Members of the Pleasanton City Council expressed their gratitude last week that the three-month impasse in labor negotiations between the Pleasanton Police Officers Association and city representatives has resulted in a deal amenable to both sides.
After city staff's presentation on the specifics of the new tentative contract agreement, which will cover the next three years and include general salary increases and other pay incentives for officers and sergeant, the council said they are happy both sides came to an agreement. The dais is now set to approve and ratify the contract at the council meeting next Tuesday (Oct. 3).
"Our members are ready to move on and get back to serving this great community," PPOA President Brian Jewell told the council on Sept. 19. "We cannot thank the community enough for their unwavering support of our officers and public safety."
The two sides had been locked in tense negotiations for most of this year, with the police union declaring impasse just before its previous contract expired on May 31 and rejecting the city's offer at that time of 15% in increases over three years. Since then, community members and police officers alike regularly demanded that the city come to an agreement during past council meetings.
"I've heard input of all sorts and heard a lot of it," Councilmember Valerie Arkin said during the Sept. 19 meeting. "Negotiations are a very complex issue."
After the impasse, both bargaining teams went through mediation, which failed in July, and were set to enter into a fact-finding process this month where a qualified, impartial third party makes written findings of fact and recommendations for resolution of an impasse.
But after several closed-session meetings and the city bringing on legal counsel from the San Jose-based firm Burke, Williams & Sorensen, both sides were able to come to a tentative agreement late last month. The PPOA voted in support of the deal on Aug 31, according to Jewell.
"I'm very pleased that we've reached an agreement with our Pleasanton Police Officer Association and really to see the end of a very contentious and politically-based negotiation season," Arkin added. "Hopefully we've emerged from this and we will be better together."
Some of the key elements of the new agreement include 16% general wage increases over the three-year contract. If ratified in October, officers and sergeants can expect a 6% pay increase in the first full pay period after the contract is approved. Police sergeants will also receive an additional "market equity adjustment" of 3%.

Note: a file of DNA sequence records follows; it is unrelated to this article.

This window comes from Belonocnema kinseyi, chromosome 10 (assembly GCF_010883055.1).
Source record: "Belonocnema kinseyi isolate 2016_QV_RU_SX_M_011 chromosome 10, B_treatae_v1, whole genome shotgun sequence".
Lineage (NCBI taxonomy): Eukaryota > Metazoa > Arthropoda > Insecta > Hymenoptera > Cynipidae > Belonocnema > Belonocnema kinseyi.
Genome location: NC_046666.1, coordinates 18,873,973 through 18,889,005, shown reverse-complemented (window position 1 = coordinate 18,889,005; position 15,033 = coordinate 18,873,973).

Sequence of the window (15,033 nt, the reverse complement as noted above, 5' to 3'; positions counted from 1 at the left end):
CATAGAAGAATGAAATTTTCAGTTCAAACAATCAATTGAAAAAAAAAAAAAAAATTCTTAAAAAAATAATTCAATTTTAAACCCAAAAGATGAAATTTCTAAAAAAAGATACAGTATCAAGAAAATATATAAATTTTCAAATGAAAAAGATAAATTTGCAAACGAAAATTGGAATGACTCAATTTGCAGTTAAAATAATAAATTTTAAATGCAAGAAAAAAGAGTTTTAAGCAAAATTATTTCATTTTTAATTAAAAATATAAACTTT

After that, officers and sergeants will see a 5% increase in June 2024, a 1% increase in December 2024 and a 4% increase in 2025.
According to the presentation, the total financial impact to the city's general fund, which will last through the 2025-26 fiscal year, will be $6.9 million.
Other details from the tentative agreement include establishing a "Master Officer and Sergeant Program" by December 2025, which will act as a career development incentive for employees who have been with the department for a long time and have met certain criteria.
The city will provide master officer and sergeant pay equal to 2% of base pay to those eligible employees.
Crime scene investigators, officers from the detective, traffic and motor divisions, and those on the SWAT and hostage negotiations teams will also receive a special assignment premium pay equal to 2.5% of the base salary pay.
That premium pay will go up to 5% of the base starting on June 1, 2025, according to the staff report.
Other negotiated items in the contract include an additional 20 hours of supplemental vacation leave for every employee, an increase in the city's contribution to the PPD's Retiree Health Savings Account from $50 a month, to $150 and other specifics on getting paid for attending certain meetings outside of regularly scheduled work hours.
However, that financial impact of over $6 million will have some repercussions, according to city officials. The staff report states that in order to level out the general fund budget, the city will have to make certain budget reductions by freezing certain vacant positions as well as reducing some non-personnel budget items across multiple city departments
The report also states that the funding gap is expected to be approximately $1.2 million annually starting in 2025 and that without any new, sustainable form of revenue, the city will have to make further budget cuts across other city departments.
Staff plan on presenting any necessary budget adjustments during the next biennial budget development process in spring 2025.
That point, however, was not discussed at last week's meeting as the council as a whole mainly said they are ready to move on and are ready to close what has been a long and complicated summer of negotiations.
"Our police force is one of the finest and everyone agrees," Mayor Karla Brown said. "We greatly appreciate and value the service to the community."